Ilona von Ledebur
This eminently poetic personality was a long time my friend before leaving for Greece where she now lives. I met her, when I was sent by Maurice Dalinval to an International Conference on Pollution in Stockholm, which I had to film for the Advertising Agency Publicis in France, and an Insurance group. Infuriated, already, by this tidal wave of sexuality orbis et urbis, I once invented a lecture on the other side of the city, very far away, on the so-called « erotico-ecological niches within the cities of the future”, and invited congressmen to it. Sitting a few tables away, Ilona, who was a psychiatrist of Polish origin, asked me for the (imaginary) address and I gave it to her. When she left, I felt remorse and called her back to confess that it was just a joke. Then, we talked together and she invited me to her house, at Älgö, a splendid castle on the sea, and later at Kalamata, Greece, near the engulfed mythical cities.
Organiser for the Ford Foundation of the Conference of Cracow between East and West, to take stock of the situation after the Helsinki Conference (on the « free circulation of information ») and to prepare for the next Conference in Beograd, Ivo was an American of Yugoslav origin, born in December 1929 in Zagreb, who taught successively at Princeton, Yale and Stanford. His family fled Yugoslavia in 1941, through Italy where they were detained, just before the liberation of Rome. Then, during the Summer 1944, everybody embarked from Naples for the States. This man, of fifty years or more, kept intact in his heart the feeling of excitement and rejoicing he had when arriving for the first time in Times Square. He loved passionately, devotedly America, the source of everything becoming possible. When we met again in New York, he was a great help to me in finding information for the book I was writing on Droit d’asiles en Union soviétique (« The Right of Asylums in the Soviet Union »).
Jacques Le Goff
Another of my tutelary angels, Jacques Le Goff, worked with me on the creation of a collection on The Epic of Western Culture. We conceived the dummies and chose the authors together. Thanks to him, I was received in Rimini by Umberto Eco (Le Goff was the Historical advisor for the film from Eco’s book, The Name of the Rose), or at the Sorbonne by the then President, Hélène Ahrweiler. Thanks to him, also, I got to know my dear David Landes, now Professor Emeritus at Harvard University, who was on my jury for my Ph. D. We also outlined with Jacques Le Goff a project on the Géographie de l’Au-delà (“Geography of the World Beyond”),but we had to stop for financial and health reasons. Jacques did me the favour of always placing himself in counterpoint to my work, he was one of the “rapporteurs” for my Dissertation at the Practical School of High Studies, and I hold for him a deep admiration and affection.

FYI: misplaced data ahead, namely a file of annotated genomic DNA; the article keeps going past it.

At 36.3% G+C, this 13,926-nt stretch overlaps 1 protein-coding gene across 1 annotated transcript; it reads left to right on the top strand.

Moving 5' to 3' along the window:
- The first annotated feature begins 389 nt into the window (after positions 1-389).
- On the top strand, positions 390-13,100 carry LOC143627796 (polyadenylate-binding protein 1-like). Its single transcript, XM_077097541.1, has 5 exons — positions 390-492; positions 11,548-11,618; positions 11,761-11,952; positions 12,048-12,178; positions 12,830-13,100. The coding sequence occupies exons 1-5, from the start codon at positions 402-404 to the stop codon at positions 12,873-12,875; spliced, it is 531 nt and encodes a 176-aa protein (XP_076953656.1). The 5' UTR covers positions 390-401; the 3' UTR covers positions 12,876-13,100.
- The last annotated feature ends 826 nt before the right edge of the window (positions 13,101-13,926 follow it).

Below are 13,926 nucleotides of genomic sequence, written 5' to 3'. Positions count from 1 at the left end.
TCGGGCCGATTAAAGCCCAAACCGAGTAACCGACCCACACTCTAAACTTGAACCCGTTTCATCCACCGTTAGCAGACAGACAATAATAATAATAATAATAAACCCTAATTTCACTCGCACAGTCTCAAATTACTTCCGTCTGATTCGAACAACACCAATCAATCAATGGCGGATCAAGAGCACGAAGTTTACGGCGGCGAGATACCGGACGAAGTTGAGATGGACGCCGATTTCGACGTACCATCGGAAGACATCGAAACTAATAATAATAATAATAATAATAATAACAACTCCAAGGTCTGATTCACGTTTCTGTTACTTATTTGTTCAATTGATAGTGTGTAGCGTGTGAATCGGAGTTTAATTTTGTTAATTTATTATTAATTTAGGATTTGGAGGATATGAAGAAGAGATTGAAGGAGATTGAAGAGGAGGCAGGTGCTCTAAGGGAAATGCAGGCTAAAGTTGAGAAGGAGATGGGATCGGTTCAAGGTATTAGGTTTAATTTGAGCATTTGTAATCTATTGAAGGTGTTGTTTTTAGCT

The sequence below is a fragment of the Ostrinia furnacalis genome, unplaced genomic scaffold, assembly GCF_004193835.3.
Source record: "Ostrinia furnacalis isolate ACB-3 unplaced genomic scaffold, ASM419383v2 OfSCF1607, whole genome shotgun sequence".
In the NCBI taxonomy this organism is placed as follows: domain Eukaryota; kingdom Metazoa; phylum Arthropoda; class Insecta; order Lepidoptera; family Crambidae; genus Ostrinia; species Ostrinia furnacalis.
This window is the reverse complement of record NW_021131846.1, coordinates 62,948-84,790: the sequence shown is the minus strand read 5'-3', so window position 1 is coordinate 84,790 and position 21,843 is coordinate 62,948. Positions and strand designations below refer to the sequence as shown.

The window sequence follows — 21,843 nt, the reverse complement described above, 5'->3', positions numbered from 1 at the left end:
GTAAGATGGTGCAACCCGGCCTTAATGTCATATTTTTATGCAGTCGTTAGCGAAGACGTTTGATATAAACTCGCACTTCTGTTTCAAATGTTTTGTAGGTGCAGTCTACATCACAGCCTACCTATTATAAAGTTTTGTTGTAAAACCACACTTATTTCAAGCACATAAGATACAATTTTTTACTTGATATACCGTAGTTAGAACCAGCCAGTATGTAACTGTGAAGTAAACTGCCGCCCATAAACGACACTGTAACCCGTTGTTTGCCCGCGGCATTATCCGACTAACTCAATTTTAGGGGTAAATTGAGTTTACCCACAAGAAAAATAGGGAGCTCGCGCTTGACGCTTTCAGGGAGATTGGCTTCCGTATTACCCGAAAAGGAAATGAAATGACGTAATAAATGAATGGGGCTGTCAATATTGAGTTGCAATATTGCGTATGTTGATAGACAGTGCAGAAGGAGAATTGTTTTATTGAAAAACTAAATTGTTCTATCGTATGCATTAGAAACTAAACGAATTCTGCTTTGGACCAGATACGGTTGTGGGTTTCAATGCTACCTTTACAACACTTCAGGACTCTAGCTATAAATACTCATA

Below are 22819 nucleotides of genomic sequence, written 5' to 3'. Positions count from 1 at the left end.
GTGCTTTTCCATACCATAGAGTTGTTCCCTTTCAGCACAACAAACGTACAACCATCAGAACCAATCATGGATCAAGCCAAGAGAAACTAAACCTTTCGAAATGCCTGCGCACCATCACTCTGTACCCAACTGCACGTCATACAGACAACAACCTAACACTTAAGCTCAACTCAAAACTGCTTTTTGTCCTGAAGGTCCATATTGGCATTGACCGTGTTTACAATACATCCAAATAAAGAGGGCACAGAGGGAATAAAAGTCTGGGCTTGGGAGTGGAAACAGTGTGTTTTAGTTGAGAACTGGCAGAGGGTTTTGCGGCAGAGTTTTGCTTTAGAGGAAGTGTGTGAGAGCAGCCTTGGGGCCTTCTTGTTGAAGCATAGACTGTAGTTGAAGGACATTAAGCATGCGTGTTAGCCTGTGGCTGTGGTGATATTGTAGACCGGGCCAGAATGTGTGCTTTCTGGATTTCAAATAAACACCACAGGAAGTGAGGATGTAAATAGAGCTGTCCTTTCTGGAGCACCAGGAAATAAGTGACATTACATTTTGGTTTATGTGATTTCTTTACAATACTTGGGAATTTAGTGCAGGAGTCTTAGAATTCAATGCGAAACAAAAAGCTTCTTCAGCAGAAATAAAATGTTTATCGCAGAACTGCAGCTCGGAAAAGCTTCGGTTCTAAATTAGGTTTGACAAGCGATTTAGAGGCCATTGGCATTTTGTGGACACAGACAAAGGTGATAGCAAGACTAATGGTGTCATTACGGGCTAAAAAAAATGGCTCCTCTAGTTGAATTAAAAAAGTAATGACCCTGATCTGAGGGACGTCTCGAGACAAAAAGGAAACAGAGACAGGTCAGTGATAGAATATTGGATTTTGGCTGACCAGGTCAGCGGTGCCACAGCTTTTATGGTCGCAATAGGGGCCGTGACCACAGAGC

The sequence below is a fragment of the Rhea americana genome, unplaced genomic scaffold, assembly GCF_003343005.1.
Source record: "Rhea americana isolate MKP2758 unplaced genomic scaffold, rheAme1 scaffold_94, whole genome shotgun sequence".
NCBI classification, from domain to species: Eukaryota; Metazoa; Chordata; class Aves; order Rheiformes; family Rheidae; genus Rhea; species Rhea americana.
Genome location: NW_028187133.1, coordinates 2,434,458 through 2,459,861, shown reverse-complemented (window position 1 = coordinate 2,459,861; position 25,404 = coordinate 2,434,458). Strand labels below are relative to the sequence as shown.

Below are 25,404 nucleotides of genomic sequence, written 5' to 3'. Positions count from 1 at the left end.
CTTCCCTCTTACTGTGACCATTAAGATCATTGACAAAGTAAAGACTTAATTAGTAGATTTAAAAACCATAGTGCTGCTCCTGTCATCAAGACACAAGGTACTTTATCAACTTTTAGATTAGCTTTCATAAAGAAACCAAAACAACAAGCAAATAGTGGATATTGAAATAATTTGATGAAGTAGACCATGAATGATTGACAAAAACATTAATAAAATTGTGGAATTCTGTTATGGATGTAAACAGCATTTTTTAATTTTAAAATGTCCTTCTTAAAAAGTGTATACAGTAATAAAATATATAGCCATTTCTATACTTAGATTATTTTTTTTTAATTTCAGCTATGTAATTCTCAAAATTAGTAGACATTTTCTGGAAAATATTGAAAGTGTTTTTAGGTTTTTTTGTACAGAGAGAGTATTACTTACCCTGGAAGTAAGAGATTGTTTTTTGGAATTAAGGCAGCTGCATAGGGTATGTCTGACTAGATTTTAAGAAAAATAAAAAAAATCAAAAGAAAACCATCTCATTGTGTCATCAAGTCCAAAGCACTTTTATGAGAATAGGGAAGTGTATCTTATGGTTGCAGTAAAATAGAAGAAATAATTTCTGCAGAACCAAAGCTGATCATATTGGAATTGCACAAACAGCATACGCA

Geneviève de Lorgerie
I showed up, one rainy night and between two gendarmes, at The Quengo, the castle of Mrs de Lorgerie, in Irodouer: with a friend (she drove the car) we had got lost and the gendarmes decided to show us the way to this very special and exquisite “bed and breakfast”, surrounded by a park near a pond, with a little chapel in the garden. It was love at first sight for the manor, the landlady, the dog Windsor a lady Leondberg to whom a gave my daughter (then, seven) to watch. Our chatelaine introduces, even now, a poetic out-of-date climate of true aristocracy, from heart and spirit. She seems to have come directly out of the pages of an old book of tales. Born at the extreme frontier of Brittany, Brest, she embodies this part of a magic land, secret but also sweet, with its hidden asperities and blue hydrangeas.
She was something like a Polish Joan Baez, very famous in her country before coming to France where I met her in a Russian night-club, Tsarevitch. Beautiful and generous, with the sense of the rhythm of blues as well as of the gypsy lament, Helena (on the right in the photo. With our friend, violinist, Jean Malvault, Prizewinner at the Conservatory of Music) was a long time my partying friend, protecting me on those nights of drift, with a side to her that was an ogress, from time to time. She died brutally in Poland, just before the new millennium, after a TV comeback show. I’m looking now for recent or less recent recordings of her songs…
Marcello, Guignol puppet of Anemone (he wrote for me a play called “An Anemone for Guignol”, because when we met, I had this flower in my hair), actor and producer, born in Lyon in France, entered my literary and personal life the day André Calles took me out to a ball at the home of the treasurer of the Communist Party, with an exclusive (and extensive) orchestra of the very fancy Pavillon d’Armenonville (sic). In Avignon, where he played on the Festival stage Hölderlin by German poet Novalis, he brawled against somebody who teased me. At the Festival of Orange, he answered for me to a nasty remark. He had, indeed, always had something of the valiant knight. When I wrote my report on the mental hospitals for Russian dissidents, he supported me despite his friendships and inclination… close to the Party. Courageous, sometimes unwise, sure of his (huge) charm, of his energy, he could have been a French Orson Wells. He had chosen another way the direction of theatre, in Lyon, Marseille or Paris, and now he is permanently on tour with his itinerant company of the Tréteaux de France (“The Trestles of France”) …